Bert Nash will get $427,000 of its county funding early to purchase land for supportive housing complex

photo by: Matt Resnick | Journal-World

Bert Nash CEO Patrick Schmitz addresses Douglas County commissioners on Wednesday, Sept. 6, 2023, at the Douglas County Courthouse.

To help Bert Nash Community Mental Health Center acquire the land for its new supportive housing complex — and keep it on track to open in 2025 — Douglas County will give the agency more than $400,000 of its funding for 2024 a few months early.

On Wednesday, county commissioners voted unanimously to release $427,000 of Bert Nash’s multimillion-dollar funding allocation for 2024 so it can close on the property it’s seeking to use for the complex. As the Journal-World previously reported, Bert Nash plans to build 24 units of supportive housing for people who struggle with both homelessness and behavioral health disorders by early to mid-2025, and it’s looking to buy two connected parcels of land in north-central Lawrence: 530 Rockledge Drive and 2222 West Sixth St.

The County Commission, in its 2024 budget process, had approved a $2 million request from Bert Nash specifically for the housing project, with most of that money to be set aside for construction costs. But Bert Nash CEO Patrick Schmitz told commissioners Wednesday that his agency was $427,000 short of what it needed to close on the $1.6 million land purchase, and he needed some help from the county right away.

Specifically, Schmitz said Bert Nash was hoping to close the deal by late September, and that if the money weren’t available, the deal might fall through and Bert Nash might even have to look for a new site. He said it was crucial to secure a centrally located site like this so residents at the complex could get to the amenities they needed.

“When we think about this site, it is well-located for access to food and other services like a bus line,” he said.

Commission Chair Patrick Kelly asked Schmitz whether Bert Nash had enough time to get the funding from other sources, but Schmitz indicated the agency would be hard-pressed to come up with that type of money in time. The commissioners also wanted to know whether Schmitz was asking them to release some of the money they’d already approved, or whether he was making an entirely new request for an extra $427,000 on top of the $2 million already allocated for the project.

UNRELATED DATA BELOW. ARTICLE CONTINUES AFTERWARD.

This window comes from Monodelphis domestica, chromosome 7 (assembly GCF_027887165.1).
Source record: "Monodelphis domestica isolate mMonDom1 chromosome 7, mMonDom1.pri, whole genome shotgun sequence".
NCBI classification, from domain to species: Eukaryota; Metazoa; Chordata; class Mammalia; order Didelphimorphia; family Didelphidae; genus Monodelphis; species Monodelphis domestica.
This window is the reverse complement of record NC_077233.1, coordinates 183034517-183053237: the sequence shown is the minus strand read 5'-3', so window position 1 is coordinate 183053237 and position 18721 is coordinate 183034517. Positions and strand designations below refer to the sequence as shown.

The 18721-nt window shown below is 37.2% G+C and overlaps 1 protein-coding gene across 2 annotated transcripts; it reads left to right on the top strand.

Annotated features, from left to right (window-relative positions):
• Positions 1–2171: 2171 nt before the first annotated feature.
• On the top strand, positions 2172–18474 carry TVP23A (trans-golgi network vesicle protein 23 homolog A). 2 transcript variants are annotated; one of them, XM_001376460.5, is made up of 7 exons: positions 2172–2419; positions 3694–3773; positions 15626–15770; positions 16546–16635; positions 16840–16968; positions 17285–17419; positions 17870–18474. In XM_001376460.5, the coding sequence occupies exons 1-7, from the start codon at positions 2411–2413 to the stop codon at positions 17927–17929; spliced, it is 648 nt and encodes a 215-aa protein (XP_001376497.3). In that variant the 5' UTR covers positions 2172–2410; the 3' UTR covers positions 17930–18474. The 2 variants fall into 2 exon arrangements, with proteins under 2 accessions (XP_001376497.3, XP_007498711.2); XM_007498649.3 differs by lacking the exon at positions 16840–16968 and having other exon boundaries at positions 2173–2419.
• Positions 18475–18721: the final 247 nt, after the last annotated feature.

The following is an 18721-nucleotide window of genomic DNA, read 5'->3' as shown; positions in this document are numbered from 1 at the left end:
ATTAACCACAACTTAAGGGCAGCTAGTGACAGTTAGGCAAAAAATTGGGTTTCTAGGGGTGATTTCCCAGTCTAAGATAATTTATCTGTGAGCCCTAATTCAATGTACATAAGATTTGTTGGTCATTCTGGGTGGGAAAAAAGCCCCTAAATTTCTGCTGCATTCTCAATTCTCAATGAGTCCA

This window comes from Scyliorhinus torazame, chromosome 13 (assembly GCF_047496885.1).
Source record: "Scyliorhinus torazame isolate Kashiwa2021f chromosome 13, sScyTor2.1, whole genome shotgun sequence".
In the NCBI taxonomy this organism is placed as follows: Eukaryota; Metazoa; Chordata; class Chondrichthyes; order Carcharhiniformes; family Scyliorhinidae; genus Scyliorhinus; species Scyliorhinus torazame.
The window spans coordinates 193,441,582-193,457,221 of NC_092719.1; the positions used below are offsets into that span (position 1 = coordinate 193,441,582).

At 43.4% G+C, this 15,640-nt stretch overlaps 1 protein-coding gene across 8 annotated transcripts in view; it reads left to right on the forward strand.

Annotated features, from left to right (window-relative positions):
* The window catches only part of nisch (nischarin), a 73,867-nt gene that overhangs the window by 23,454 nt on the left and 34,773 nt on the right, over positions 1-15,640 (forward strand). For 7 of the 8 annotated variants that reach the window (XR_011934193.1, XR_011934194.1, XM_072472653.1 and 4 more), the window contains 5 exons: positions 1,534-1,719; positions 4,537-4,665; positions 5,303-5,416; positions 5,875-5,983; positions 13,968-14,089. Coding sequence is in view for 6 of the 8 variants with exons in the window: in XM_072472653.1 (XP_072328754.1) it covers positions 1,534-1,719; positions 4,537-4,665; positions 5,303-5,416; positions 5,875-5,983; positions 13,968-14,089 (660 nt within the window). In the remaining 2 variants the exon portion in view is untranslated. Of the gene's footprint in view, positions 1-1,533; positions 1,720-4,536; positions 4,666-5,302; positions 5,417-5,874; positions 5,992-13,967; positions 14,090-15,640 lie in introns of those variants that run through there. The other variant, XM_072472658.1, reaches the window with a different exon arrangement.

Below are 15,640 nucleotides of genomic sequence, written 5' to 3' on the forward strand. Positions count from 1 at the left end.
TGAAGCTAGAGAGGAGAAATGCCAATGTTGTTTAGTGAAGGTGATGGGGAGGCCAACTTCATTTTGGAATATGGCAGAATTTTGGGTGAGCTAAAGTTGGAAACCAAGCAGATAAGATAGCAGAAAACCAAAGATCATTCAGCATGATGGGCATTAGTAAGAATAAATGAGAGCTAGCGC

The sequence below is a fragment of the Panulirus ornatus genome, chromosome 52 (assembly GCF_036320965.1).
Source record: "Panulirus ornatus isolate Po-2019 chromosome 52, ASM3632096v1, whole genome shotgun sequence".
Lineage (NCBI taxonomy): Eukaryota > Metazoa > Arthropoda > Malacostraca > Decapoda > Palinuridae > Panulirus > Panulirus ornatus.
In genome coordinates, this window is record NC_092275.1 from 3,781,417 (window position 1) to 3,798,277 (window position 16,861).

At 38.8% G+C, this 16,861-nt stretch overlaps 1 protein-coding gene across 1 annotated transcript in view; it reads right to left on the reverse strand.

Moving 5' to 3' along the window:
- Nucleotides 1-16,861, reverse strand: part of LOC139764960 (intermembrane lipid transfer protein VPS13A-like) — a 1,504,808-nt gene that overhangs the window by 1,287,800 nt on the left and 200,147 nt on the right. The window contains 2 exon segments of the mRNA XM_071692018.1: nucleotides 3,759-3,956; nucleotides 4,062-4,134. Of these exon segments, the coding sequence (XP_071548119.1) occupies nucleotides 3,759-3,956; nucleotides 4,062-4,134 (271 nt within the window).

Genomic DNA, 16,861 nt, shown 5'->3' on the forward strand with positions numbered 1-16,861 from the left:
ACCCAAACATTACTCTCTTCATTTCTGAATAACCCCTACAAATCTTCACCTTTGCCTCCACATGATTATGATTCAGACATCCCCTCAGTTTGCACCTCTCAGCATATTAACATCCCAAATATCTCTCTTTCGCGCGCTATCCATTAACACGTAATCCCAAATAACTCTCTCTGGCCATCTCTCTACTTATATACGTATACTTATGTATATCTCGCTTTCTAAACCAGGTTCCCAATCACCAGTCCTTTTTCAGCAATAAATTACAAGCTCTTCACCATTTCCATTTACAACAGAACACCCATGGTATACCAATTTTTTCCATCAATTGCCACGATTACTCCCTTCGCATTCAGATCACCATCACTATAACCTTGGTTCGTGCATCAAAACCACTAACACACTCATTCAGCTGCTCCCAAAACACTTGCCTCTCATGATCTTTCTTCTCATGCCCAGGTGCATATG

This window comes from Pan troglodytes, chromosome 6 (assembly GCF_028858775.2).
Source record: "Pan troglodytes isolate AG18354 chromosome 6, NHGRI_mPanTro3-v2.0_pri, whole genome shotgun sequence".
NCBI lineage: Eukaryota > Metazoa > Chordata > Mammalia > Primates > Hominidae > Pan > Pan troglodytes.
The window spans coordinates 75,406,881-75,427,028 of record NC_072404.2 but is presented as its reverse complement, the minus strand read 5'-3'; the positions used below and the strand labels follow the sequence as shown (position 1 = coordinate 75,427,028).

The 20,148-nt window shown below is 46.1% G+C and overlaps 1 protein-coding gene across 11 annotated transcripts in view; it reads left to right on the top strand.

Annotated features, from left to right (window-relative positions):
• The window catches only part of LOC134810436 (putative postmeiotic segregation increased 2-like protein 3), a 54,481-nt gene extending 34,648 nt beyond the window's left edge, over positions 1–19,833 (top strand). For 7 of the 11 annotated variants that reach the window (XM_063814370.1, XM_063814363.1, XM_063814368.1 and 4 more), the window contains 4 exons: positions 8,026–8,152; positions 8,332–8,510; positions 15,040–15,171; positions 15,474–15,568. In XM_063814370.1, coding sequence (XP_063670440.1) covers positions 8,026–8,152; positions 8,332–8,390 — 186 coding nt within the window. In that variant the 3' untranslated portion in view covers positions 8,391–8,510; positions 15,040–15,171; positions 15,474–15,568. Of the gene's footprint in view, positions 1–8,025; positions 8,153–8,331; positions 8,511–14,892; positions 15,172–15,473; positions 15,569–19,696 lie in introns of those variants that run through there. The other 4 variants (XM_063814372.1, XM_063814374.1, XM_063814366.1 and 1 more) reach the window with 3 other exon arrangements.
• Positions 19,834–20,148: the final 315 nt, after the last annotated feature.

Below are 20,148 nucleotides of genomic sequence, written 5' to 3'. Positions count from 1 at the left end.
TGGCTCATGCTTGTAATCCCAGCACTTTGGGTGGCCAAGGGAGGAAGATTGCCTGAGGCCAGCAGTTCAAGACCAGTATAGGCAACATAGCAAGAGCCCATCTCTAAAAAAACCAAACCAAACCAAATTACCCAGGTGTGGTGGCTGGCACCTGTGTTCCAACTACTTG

“I’m not going to presume which direction you want to go with that,” Schmitz told them. “If you want to add $427,000 to the total, that is up to you; it’s your money.”

Ultimately, the commissioners didn’t choose to add any new money to Bert Nash’s allocation, because they were concerned that doing so would invite other nonprofits and partner agencies to make more requests outside of the normal budget process. But they were willing to immediately release $427,000 of the existing $2 million amount, and Schmitz said he would be moving rapidly to get the deal done.

“I think for us that the important thing at the moment is being able to secure the site sooner rather than later,” Schmitz told the Journal-World after the meeting.

Kelly also said during the meeting that he’d received some public feedback opposing the location of the supportive housing project. But he said that even though some people “see providing supportive services for those who are housed as a threat to their neighborhood,” the community needs supportive housing everywhere, “and it is not best practice to focus it all on one space.”

“There is probably someone with a mental health issue living next door to you right now, or at least on your block,” Kelly said. “And I think it’s important to recognize that we all have a role to play in our community.”

In other businesses, the commission:

• Unanimously approved a $2.135 million budget plan for Consolidated Fire District No. 1 after holding a public hearing. The rural fire district, which was created in 2021, covers most of the northern half of Douglas County, excluding Lawrence and Eudora. The budget is about $435,000 more than the current year’s budget, while its mill levy remains unchanged at 5.5 mills.

• Approved a special event permit for the Halloween-themed “Garrett’s Haunted Farm” attraction to operate at 1387 East 1650 Road from Sept. 27 through Oct. 31.

• Approved a one-year extension for a temporary permit that allows outdoor storage of vehicles at a property at 1036 East 1000 Road.


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